I am not ashamed to say in this company that I believe, and believe passionately, that it is not the duty of the State to dose its people like cattle. Here I hold, we put in issue the fundamental liberty of the individual, and no person should treat that as being a light matter. In the frenzy to want to control and to regulate all aspects of human affairs in a modern society it is tempting to want to install ultimate State control over every form of human activity. I should hope that that temptation would be resisted. For my part, I can think of no more subtle form of imprisonment than for a people to be persuaded to believe that their liberties are not in danger and that there is no need to protect them.


– Is there a seconder to the motion?


.- I second the motion, though I am not entirely convinced that the appointment of a select committee is the best method of dealing with this problem. I have never been involved in the fluoridation controversy before. If any one had asked me whether I favoured fluoridation of public water supplies - and no one did - I should have answered in the negative. My reasons would have been that I am no believer in State paternalism, that my first introduction to sodium fluoride was as a cockroach killer and that such arguments on the safety of fluorine as I had read failed to convince me. I do favour the taking of fluorine tablets if they have been recommended, but this is a vastly different question. I have now felt it my duty fully to study this matter. In this study I have been greatly helped by the Library staff who have, almost unflinchingly, secured for me mountains of literature on both sides of the subject, and many papers dealing with the fundamental aspects of fluorine metabolism, which were prepared with complete scientific integrity and not for the purposes of controversy. I have studied all these papers as objectively as I could, and I shall now give as much of my interpretation of them as may be crammed into twenty minutes.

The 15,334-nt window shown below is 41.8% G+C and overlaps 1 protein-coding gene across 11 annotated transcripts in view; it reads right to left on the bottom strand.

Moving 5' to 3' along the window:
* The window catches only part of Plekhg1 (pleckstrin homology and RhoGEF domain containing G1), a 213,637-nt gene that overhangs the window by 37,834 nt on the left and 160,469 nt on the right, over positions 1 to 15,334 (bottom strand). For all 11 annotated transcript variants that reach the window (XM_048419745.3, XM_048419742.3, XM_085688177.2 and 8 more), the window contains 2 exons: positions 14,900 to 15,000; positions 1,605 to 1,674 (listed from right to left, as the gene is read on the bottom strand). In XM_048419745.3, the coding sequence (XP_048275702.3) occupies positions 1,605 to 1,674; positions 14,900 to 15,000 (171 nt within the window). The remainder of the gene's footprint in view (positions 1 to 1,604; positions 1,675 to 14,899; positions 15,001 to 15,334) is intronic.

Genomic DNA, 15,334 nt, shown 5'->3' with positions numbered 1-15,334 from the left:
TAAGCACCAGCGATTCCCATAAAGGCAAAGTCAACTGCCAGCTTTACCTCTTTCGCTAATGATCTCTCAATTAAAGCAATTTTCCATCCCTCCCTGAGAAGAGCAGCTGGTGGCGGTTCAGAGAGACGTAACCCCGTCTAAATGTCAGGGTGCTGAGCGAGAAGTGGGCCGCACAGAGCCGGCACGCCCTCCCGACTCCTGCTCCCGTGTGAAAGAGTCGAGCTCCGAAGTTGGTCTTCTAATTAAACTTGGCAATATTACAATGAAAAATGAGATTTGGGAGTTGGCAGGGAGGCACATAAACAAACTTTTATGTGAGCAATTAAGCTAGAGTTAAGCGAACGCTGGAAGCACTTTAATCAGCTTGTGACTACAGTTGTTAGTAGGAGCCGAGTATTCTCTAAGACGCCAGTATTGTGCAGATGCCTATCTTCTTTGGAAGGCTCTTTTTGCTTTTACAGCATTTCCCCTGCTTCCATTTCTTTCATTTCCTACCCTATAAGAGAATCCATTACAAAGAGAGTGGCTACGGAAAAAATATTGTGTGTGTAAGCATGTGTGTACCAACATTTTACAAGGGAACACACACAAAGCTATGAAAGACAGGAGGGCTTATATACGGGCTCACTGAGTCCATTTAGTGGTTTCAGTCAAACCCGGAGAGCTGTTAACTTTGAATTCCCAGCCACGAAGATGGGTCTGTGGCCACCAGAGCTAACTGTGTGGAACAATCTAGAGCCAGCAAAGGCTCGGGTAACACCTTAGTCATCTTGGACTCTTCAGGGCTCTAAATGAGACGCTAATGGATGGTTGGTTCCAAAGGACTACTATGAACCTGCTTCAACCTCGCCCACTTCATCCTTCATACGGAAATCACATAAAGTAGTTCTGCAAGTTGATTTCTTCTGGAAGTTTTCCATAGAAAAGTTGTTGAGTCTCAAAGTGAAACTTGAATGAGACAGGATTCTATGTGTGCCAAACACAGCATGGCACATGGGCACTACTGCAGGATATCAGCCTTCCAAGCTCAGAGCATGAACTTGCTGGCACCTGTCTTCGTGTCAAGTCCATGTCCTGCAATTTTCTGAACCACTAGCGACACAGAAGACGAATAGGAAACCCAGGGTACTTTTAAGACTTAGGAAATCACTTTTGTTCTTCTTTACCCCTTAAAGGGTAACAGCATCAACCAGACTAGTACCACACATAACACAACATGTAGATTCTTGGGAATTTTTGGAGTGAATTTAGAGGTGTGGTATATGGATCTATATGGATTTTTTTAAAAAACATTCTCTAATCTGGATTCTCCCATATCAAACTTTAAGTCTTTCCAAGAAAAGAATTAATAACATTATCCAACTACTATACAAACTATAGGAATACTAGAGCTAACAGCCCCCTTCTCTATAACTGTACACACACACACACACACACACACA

Let me say from the outset that when I make a statement it is backed by, at least, one scientific paper. Everything I say can be proved. If I do make a conjecture, I shall identify it as such. Much remains to be known about the behaviour of fluoride in the body. Even the protagonists of fluoridation recognize this. Here are a few quotations -

  1. There is uncertainty as to the full extent of the effects on man produced by the absorption of quantities of fluoride large enough to alter slightly the X-ray appearance of the bones, but too small to endanger life.
  2. The editor has been struck by the fact that there seems to be no other ready source of precise information as to certain questions which remain to be answered.
  3. lt is hardly necessary to state that in regard to the fluoridation of public water supplies, it is impossible to give absolute guarantees of safety.
  4. What is needed is a complete and profound knowledge of the metabolism of fluorine.
  5. An area of research that has yet to be explored successfully is that of the mechanism of the toxic action of fluoride.

It is my deeply rooted belief that no measure should be adopted in the name of public health unless there is complete certainty that that measure is completely innocuous. There should be nothing comparative about this. There must be no possibility of damage even to one living human being. If I can make a prima facie case that damage could occur, that some one could be harmed, that the harmlessness of fluoridation of a water supply is not proven, then the point has been made.